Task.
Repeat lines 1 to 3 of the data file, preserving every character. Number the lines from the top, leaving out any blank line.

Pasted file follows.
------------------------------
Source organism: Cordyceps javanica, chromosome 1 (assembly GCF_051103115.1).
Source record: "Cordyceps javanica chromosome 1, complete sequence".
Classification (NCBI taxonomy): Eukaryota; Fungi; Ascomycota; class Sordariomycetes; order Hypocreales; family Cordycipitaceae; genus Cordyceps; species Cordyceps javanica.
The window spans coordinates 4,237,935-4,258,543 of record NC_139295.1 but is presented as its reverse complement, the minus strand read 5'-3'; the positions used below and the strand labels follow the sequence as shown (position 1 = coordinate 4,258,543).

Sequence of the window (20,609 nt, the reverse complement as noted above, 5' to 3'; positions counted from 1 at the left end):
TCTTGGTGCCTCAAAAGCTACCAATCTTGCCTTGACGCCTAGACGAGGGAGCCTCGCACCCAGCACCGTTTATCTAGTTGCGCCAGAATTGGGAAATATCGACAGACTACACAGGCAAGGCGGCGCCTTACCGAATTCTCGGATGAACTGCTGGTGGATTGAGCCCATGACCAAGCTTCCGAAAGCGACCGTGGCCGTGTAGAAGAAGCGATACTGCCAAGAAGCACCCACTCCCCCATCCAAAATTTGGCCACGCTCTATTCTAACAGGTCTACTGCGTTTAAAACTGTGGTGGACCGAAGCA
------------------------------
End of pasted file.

Source organism: Cordyceps javanica, chromosome 1 (assembly GCF_051103115.1).
Source record: "Cordyceps javanica chromosome 1, complete sequence".
Classification (NCBI taxonomy): Eukaryota; Fungi; Ascomycota; class Sordariomycetes; order Hypocreales; family Cordycipitaceae; genus Cordyceps; species Cordyceps javanica.